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Effects of Divergent Selection for Fear of Humans on Behaviour in Red Junglefowl

Overview of attention for article published in PLoS ONE, November 2016
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  • Above-average Attention Score compared to outputs of the same age (63rd percentile)
  • Above-average Attention Score compared to outputs of the same age and source (64th percentile)

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7 tweeters

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7 Mendeley
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1 CiteULike
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Title
Effects of Divergent Selection for Fear of Humans on Behaviour in Red Junglefowl
Published in
PLoS ONE, November 2016
DOI 10.1371/journal.pone.0166075
Pubmed ID
Authors

Beatrix Agnvall, Per Jensen, Sergio Pellis

Abstract

Domestication has caused a range of similar phenotypic changes across taxa, relating to physiology, morphology and behaviour. It has been suggested that this recurring domesticated phenotype may be a result of correlated responses to a central trait, namely increased tameness. We selected Red Junglefowl, the ancestors of domesticated chickens, during five generations for reduced fear of humans. This caused a marked and significant response in tameness, and previous studies have found correlated effects on growth, metabolism, reproduction, and some behaviour not directly selected for. Here, we report the results from a series of behavioural tests carried out on the initial parental generation (P0) and the fifth selected generation (S5), focusing on behaviour not functionally related to tameness, in order to study any correlated effects. Birds were tested for fear of humans, social reinstatement tendency, open field behaviour at two different ages, foraging/exploration, response to a simulated aerial predator attack and tonic immobility. In S5, there were no effects of selection on foraging/exploration or tonic immobility, while in the social reinstatement and open field tests there were significant interactions between selection and sex. In the aerial predator test, there were significant main effects of selection, indicating that fear of humans may represent a general wariness towards predators. In conclusion, we found only small correlated effects on behaviours not related to the tameness trait selected for, in spite of them showing high genetic correlations to fear of humans in a previous study on the same population. This suggests that species-specific behaviour is generally resilient to changes during domestication.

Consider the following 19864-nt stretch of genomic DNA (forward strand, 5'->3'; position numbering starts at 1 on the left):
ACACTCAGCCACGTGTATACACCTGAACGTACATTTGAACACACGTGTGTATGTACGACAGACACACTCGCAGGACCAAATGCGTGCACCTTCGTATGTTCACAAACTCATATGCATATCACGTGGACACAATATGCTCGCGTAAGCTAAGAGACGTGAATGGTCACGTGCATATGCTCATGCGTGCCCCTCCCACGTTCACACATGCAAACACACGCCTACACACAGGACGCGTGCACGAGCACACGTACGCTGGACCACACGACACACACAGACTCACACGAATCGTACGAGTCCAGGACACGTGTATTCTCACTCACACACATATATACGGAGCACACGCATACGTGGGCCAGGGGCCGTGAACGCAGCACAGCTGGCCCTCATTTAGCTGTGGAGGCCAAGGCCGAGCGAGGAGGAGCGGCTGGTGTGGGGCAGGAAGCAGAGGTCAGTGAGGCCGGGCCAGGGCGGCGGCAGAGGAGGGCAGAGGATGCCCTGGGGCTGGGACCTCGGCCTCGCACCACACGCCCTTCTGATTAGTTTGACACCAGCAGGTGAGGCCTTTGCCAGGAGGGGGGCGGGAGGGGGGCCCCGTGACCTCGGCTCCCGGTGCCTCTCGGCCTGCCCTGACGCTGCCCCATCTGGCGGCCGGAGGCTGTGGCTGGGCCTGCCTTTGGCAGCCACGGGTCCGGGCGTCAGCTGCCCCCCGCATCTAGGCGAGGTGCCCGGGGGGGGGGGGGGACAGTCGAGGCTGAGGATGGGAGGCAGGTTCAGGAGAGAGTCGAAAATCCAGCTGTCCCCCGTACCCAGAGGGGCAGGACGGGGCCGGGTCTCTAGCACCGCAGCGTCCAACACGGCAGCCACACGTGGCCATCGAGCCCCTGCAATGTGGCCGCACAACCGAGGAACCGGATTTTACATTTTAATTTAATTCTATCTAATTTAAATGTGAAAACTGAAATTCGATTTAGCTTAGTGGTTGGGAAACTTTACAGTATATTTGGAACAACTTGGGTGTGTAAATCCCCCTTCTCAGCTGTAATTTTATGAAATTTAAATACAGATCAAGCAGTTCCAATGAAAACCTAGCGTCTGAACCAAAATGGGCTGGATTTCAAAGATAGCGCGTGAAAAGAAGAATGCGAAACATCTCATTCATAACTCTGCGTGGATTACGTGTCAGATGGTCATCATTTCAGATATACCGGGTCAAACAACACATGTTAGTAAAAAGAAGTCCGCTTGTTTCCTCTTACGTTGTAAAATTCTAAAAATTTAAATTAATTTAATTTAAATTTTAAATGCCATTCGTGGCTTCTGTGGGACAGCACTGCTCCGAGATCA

Twitter Demographics

The data shown below were collected from the profiles of 7 tweeters who shared this research output. Click here to find out more about how the information was compiled.

Mendeley readers

The data shown below were compiled from readership statistics for 7 Mendeley readers of this research output. Click here to see the associated Mendeley record.

Geographical breakdown

Country Count As %
Poland 1 14%
Unknown 6 86%

Demographic breakdown

Readers by professional status Count As %
Student > Ph. D. Student 3 43%
Researcher 2 29%
Professor 1 14%
Student > Postgraduate 1 14%
Readers by discipline Count As %
Agricultural and Biological Sciences 4 57%
Economics, Econometrics and Finance 1 14%
Psychology 1 14%
Social Sciences 1 14%

Attention Score in Context

This research output has an Altmetric Attention Score of 3. This is our high-level measure of the quality and quantity of online attention that it has received. This Attention Score, as well as the ranking and number of research outputs shown below, was calculated when the research output was last mentioned on 27 June 2017.
All research outputs
#3,366,051
of 8,430,317 outputs
Outputs from PLoS ONE
#42,630
of 116,193 outputs
Outputs of similar age
#102,700
of 283,341 outputs
Outputs of similar age from PLoS ONE
#1,608
of 4,598 outputs
Altmetric has tracked 8,430,317 research outputs across all sources so far. This one has received more attention than most of these and is in the 59th percentile.
So far Altmetric has tracked 116,193 research outputs from this source. They typically receive a lot more attention than average, with a mean Attention Score of 10.7. This one has gotten more attention than average, scoring higher than 62% of its peers.
Older research outputs will score higher simply because they've had more time to accumulate mentions. To account for age we can compare this Altmetric Attention Score to the 283,341 tracked outputs that were published within six weeks on either side of this one in any source. This one has gotten more attention than average, scoring higher than 63% of its contemporaries.
We're also able to compare this research output to 4,598 others from the same source and published within six weeks on either side of this one. This one has gotten more attention than average, scoring higher than 64% of its contemporaries.